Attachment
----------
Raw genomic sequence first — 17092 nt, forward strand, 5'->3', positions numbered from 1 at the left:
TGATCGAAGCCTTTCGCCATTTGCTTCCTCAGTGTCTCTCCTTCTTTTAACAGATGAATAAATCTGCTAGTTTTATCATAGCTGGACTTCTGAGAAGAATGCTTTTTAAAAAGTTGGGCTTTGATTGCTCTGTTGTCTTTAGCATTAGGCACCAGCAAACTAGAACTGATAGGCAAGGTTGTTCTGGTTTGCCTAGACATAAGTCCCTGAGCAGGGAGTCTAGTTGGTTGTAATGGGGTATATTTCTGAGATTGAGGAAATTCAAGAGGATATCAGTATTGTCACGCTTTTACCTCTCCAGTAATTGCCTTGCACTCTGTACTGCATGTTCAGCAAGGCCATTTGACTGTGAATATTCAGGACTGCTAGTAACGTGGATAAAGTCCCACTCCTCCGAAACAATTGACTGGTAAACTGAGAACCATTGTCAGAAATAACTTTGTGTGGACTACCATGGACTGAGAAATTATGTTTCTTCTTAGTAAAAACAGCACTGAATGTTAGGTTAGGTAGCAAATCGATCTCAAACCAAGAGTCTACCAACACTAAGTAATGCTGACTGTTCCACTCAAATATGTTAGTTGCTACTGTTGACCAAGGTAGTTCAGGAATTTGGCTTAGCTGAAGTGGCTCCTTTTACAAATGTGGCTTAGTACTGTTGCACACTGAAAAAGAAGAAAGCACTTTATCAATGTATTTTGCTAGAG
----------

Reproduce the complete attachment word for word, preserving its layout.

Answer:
Raw genomic sequence first — 17092 nt, forward strand, 5'->3', positions numbered from 1 at the left:
TGATCGAAGCCTTTCGCCATTTGCTTCCTCAGTGTCTCTCCTTCTTTTAACAGATGAATAAATCTGCTAGTTTTATCATAGCTGGACTTCTGAGAAGAATGCTTTTTAAAAAGTTGGGCTTTGATTGCTCTGTTGTCTTTAGCATTAGGCACCAGCAAACTAGAACTGATAGGCAAGGTTGTTCTGGTTTGCCTAGACATAAGTCCCTGAGCAGGGAGTCTAGTTGGTTGTAATGGGGTATATTTCTGAGATTGAGGAAATTCAAGAGGATATCAGTATTGTCACGCTTTTACCTCTCCAGTAATTGCCTTGCACTCTGTACTGCATGTTCAGCAAGGCCATTTGACTGTGAATATTCAGGACTGCTAGTAACGTGGATAAAGTCCCACTCCTCCGAAACAATTGACTGGTAAACTGAGAACCATTGTCAGAAATAACTTTGTGTGGACTACCATGGACTGAGAAATTATGTTTCTTCTTAGTAAAAACAGCACTGAATGTTAGGTTAGGTAGCAAATCGATCTCAAACCAAGAGTCTACCAACACTAAGTAATGCTGACTGTTCCACTCAAATATGTTAGTTGCTACTGTTGACCAAGGTAGTTCAGGAATTTGGCTTAGCTGAAGTGGCTCCTTTTACAAATGTGGCTTAGTACTGTTGCACACTGAAAAAGAAGAAAGCACTTTATCAATGTATTTTGCTAGAG